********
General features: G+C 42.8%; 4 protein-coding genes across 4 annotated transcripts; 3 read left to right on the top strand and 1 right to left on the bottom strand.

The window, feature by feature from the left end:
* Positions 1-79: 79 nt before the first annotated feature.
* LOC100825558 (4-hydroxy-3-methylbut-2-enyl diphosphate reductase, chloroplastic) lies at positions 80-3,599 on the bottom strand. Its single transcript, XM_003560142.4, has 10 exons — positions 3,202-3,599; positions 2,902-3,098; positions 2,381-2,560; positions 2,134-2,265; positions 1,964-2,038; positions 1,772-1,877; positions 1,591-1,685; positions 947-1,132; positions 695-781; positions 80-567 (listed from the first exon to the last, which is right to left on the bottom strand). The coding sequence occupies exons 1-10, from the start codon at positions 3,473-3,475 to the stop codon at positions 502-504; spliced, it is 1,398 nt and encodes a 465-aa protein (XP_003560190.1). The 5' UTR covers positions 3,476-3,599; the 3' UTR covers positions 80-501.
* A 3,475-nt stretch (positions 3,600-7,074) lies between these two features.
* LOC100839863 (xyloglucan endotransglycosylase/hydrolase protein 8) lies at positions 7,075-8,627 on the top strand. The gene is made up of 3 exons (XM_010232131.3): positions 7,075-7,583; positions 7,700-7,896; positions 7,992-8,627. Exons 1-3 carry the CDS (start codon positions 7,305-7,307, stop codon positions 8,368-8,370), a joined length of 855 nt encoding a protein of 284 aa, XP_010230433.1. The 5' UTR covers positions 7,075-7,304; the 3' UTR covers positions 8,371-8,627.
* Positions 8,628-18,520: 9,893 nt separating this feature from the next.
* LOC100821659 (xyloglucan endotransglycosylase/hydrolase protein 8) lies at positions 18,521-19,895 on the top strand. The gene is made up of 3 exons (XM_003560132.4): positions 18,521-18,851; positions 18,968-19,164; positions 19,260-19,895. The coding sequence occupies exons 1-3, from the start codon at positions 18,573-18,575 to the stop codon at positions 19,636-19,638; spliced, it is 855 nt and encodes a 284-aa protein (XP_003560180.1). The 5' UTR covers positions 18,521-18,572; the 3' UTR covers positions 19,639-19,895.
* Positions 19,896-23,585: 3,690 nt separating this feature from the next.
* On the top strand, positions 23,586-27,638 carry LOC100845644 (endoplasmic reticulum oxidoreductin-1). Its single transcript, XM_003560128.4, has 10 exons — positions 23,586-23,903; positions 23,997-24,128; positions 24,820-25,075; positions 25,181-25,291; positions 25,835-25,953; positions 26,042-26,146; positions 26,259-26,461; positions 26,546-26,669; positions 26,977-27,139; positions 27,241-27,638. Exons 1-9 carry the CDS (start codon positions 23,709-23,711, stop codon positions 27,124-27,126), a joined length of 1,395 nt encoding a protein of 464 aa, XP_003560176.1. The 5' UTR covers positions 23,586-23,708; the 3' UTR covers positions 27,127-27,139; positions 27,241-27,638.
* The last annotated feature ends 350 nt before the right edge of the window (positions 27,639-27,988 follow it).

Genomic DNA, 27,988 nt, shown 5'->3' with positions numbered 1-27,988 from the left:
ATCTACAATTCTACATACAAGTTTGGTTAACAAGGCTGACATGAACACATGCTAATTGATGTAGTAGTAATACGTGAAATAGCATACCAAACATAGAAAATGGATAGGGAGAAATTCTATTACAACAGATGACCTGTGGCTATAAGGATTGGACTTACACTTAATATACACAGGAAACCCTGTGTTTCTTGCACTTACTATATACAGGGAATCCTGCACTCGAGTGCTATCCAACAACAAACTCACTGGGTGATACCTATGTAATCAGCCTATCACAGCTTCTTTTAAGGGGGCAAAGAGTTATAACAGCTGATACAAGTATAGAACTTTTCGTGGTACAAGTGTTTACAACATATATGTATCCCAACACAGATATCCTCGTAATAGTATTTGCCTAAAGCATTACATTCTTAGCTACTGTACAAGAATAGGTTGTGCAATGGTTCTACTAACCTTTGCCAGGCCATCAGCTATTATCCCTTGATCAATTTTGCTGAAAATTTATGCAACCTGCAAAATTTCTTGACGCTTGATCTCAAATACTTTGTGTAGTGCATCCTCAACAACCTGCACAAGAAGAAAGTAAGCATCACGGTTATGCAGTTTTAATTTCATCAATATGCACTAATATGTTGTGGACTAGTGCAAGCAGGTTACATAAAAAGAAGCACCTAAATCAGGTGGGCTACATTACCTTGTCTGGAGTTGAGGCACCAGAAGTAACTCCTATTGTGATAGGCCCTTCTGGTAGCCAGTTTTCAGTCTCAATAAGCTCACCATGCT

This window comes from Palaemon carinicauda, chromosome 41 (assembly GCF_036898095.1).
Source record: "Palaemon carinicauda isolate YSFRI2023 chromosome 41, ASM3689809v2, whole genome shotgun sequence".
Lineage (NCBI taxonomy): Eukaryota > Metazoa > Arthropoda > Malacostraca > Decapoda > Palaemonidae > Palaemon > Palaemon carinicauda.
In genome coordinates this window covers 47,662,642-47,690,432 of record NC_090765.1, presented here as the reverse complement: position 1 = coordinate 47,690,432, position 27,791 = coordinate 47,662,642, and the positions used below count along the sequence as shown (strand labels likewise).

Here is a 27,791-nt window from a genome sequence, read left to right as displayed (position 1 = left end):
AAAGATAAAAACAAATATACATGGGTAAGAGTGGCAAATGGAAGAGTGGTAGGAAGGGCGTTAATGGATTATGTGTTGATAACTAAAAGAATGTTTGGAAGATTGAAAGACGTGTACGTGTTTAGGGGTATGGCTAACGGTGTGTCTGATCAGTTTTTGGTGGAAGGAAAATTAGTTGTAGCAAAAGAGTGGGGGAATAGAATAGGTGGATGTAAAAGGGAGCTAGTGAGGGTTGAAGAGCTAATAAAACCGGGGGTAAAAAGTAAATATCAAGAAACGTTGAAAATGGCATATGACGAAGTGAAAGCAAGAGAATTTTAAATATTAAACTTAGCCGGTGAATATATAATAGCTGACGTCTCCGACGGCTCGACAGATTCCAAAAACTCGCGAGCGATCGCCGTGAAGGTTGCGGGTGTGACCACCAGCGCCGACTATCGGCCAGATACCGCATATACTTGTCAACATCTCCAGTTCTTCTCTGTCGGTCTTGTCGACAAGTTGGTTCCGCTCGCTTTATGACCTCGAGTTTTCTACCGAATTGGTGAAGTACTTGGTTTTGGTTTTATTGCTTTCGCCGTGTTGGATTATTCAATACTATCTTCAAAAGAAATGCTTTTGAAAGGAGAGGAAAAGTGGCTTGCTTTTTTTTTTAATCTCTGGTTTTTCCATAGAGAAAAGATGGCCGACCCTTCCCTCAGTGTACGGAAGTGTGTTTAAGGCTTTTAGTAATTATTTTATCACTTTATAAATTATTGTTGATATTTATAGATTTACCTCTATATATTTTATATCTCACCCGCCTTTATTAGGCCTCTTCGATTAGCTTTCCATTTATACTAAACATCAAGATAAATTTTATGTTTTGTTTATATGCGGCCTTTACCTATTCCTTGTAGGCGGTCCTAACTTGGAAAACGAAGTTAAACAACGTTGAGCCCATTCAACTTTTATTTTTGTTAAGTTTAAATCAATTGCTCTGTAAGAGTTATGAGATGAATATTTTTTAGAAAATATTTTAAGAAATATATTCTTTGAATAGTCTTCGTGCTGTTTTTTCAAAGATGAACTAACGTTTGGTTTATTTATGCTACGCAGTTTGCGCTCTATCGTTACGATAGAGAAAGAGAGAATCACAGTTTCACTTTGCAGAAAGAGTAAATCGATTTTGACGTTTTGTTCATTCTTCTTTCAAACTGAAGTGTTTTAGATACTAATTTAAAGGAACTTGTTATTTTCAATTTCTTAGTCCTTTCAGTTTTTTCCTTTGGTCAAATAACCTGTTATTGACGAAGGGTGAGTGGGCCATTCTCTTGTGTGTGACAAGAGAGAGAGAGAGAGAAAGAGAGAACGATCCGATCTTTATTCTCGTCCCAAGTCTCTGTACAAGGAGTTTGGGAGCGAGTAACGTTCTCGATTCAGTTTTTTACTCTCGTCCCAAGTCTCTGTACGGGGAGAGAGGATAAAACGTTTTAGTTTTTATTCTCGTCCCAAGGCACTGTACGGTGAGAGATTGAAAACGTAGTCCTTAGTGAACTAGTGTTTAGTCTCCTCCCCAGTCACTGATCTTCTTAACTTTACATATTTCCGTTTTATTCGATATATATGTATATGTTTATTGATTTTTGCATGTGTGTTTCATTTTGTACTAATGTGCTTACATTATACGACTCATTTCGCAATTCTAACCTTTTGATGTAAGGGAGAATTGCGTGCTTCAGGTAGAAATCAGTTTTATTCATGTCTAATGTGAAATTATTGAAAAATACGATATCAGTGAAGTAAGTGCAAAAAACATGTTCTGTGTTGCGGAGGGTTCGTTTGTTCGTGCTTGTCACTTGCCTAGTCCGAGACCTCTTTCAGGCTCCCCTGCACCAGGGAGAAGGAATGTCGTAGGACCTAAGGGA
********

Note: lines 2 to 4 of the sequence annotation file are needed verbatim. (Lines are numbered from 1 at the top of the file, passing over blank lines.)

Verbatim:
The window, feature by feature from the left end:
* Positions 1-79: 79 nt before the first annotated feature.
* LOC100825558 (4-hydroxy-3-methylbut-2-enyl diphosphate reductase, chloroplastic) lies at positions 80-3,599 on the bottom strand. Its single transcript, XM_003560142.4, has 10 exons — positions 3,202-3,599; positions 2,902-3,098; positions 2,381-2,560; positions 2,134-2,265; positions 1,964-2,038; positions 1,772-1,877; positions 1,591-1,685; positions 947-1,132; positions 695-781; positions 80-567 (listed from the first exon to the last, which is right to left on the bottom strand). The coding sequence occupies exons 1-10, from the start codon at positions 3,473-3,475 to the stop codon at positions 502-504; spliced, it is 1,398 nt and encodes a 465-aa protein (XP_003560190.1). The 5' UTR covers positions 3,476-3,599; the 3' UTR covers positions 80-501.